The deafening silence from Yerevan after the ill-timed announcement of a “roadmap” deal last week continues to fuel speculation on whether there are preconditions attached to the agreement and what role did the deal play in President Obama’s decision to defy his campaign pledge.
“Turkey seems to have been motivated to produce a headline-grabbling initiative by the prospect of the US president, Barack Obama, pushing the US closer to formal recognition of the 1915 events as genocide. Mr. Obama’s personal position on the issue is clear: he accepts the Armenian version. However, he has declared himself willing to hold fire if this will help the cause of normalizing Armenian-Turkish ties,” said a piece entitled “Cooling Off” in the Economic Intelligence Unit Briefing.
In a report published in the Hurriyet Daily Wednesday, unnamed sources, once again, are asserting that there was “an implicit threat” by Obama to use the word “genocide” in his April 24 statement. This “threat” was “pivotal to strong-arming Turkey and Armenia out of their deadlock,” according to Hurriyet.
The newspaper reports that the so-called threat was first used by Obama on April 7 at a meeting with Turkish Prime Minister Recep Tayyip Erdogan and later by US negotiators, adding that Obama told urged the announcement of a deal before April 24
“The deal was concluded on April 22 after lengthy negotiations in both Yerevan and Ankara, under the mediation of U.S. officials. Matt Bryza, U.S. assistant secretary of state, conducted 14 hours of marathon talks with the Armenians in Yerevan while talks in Ankara were conducted between the U.S. Ambassador to Turkey James Jeffrey and Foreign Ministry Undersecretary Ertugrul Apakan,” writes Hurriyet.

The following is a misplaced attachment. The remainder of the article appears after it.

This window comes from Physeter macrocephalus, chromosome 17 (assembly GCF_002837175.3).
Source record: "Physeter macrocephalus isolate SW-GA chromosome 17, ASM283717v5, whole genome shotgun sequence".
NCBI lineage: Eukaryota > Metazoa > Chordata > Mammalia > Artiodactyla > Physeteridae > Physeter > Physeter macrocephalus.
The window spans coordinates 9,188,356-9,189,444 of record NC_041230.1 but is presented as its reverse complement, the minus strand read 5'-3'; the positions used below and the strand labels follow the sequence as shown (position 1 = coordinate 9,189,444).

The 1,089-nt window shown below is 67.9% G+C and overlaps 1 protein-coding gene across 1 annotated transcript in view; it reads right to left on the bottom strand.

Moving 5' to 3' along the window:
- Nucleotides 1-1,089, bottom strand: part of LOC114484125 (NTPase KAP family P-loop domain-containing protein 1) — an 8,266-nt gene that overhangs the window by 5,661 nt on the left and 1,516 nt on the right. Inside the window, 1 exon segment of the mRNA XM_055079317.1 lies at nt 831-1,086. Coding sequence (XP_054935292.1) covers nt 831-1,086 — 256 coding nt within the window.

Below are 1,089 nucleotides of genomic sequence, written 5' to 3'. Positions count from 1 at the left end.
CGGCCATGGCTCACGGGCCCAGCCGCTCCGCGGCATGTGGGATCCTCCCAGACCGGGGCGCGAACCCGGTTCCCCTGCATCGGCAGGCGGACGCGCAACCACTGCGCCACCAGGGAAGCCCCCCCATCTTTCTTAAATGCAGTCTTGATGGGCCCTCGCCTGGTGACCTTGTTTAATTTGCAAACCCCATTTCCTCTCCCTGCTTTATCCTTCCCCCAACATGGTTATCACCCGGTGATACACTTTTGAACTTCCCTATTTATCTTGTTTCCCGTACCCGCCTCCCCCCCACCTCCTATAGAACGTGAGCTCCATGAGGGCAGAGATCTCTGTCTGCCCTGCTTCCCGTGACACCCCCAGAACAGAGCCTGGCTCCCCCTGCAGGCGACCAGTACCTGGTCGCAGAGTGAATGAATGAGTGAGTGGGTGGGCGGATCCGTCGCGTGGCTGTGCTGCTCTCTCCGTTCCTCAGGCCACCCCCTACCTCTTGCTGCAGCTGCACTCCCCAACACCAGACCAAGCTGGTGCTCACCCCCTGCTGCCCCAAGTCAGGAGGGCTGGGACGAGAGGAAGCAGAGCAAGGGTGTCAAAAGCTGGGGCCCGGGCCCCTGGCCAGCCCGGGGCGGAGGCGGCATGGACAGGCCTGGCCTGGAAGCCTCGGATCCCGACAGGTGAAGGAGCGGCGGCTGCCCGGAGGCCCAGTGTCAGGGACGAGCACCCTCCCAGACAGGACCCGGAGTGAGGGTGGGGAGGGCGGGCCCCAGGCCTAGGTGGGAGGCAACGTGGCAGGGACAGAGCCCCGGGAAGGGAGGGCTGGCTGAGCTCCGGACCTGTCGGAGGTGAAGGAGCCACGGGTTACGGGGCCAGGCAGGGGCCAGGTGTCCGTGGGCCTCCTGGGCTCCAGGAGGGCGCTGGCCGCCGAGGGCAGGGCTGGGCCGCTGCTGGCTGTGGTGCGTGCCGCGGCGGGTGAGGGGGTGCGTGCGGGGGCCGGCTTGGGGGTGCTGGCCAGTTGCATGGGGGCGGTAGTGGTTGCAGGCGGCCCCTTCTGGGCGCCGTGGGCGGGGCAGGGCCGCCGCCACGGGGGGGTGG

“In those talks the Turkish side insisted on a reference to Nagorno-Karabakh. Ankara specifically sought a pledge to withdraw from at least five of seven regions surrounding Nagorno-Karabakh that Armenia had occupied in addition to the enclave, to use as a bargain chip. Armenians refused to bow to U.S. pressure, however, the Turkish side was asked to accept the deal without reference to the Nagorno-Karabakh problem. Turkey only swallowed the package after it was made clear that in the absence of a brokered deal Obama would use the word ‘genocide,'” adds Hurriyet.
Meanwhile, the Economist report asserts that “it is understood that the agreement commits the sides to establishing diplomatic relations, opening the interstate border gradually and establishing a joint historical commission to consider the death of Armenians in the Ottoman Empire during 1915.”
If Obama decided to bargain with his pledge to garner a deal, which, at the end of the day, will benefit only US interests, then his campaign promise that mobilized an entire community was nothing more than a farce and he should be held accountable, especially after the generally rave reviews he received for this first 100 days.
Another problematic element is that Turkish and Western press reports indicate and assert that there are preconditions attached to this so-called “roadmap.” We have heard not so convincing assurances from Armenia’s leadership that they would not agree to preconditions, but unless the Hurriyet, the Economist and the New York Times are all making the same assumptions and not being “fed” this information then the Armenian government has a duty to share that information with the public.
The Armenian foreign ministry spokesperson continually assures the public that their decision-making is not based on press reports. However, the sad experience of the road to the “roadmap” has shown that the foreign press reports have thus far been on the mark. It falls on the foreign ministry and the Armenian leadership to prove otherwise, before it’s too late.